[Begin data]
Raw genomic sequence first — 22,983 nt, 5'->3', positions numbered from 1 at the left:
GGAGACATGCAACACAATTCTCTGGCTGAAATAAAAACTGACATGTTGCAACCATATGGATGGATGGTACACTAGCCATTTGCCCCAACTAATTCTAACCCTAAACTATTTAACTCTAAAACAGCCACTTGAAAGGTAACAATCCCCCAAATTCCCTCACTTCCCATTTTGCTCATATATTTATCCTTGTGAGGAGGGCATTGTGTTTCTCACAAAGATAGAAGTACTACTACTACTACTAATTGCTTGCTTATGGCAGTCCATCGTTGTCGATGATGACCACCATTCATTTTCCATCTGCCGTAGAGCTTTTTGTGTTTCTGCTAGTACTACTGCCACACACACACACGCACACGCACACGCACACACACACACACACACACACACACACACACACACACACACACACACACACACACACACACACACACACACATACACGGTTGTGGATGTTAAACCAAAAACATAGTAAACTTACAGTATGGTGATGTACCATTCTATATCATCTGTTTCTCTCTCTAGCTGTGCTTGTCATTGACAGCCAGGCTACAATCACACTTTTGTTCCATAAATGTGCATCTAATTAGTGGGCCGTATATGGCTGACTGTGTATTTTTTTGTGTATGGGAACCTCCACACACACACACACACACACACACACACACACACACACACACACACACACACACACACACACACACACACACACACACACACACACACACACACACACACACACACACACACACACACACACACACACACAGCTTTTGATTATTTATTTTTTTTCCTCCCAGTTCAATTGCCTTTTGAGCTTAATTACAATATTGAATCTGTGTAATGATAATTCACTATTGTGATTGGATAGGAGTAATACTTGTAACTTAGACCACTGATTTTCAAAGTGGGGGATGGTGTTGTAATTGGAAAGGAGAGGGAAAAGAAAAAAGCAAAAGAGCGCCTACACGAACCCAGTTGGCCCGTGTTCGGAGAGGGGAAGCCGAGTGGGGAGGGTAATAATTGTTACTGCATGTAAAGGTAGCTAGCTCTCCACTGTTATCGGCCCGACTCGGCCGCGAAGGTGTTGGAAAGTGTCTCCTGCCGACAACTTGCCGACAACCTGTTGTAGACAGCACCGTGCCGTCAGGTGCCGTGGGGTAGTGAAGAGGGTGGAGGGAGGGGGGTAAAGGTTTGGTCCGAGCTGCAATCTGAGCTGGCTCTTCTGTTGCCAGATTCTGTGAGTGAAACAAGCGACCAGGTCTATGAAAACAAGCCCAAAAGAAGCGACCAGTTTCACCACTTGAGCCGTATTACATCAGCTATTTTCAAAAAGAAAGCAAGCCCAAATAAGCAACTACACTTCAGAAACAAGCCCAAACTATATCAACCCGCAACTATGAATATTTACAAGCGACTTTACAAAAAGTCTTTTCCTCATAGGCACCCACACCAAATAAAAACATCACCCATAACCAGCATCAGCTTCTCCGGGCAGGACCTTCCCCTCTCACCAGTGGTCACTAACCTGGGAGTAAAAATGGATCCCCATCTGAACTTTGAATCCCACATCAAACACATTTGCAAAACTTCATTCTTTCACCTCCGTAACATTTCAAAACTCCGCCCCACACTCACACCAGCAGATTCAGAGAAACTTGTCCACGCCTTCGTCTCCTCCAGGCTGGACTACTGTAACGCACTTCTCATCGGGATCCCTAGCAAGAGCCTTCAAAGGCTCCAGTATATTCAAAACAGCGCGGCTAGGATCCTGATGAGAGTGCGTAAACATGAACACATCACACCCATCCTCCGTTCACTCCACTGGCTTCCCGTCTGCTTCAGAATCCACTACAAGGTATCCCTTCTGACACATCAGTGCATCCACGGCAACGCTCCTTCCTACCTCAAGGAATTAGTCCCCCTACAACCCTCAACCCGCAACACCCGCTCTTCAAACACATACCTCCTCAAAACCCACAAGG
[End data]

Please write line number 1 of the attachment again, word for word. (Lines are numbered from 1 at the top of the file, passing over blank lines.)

Raw genomic sequence first — 22,983 nt, 5'->3', positions numbered from 1 at the left: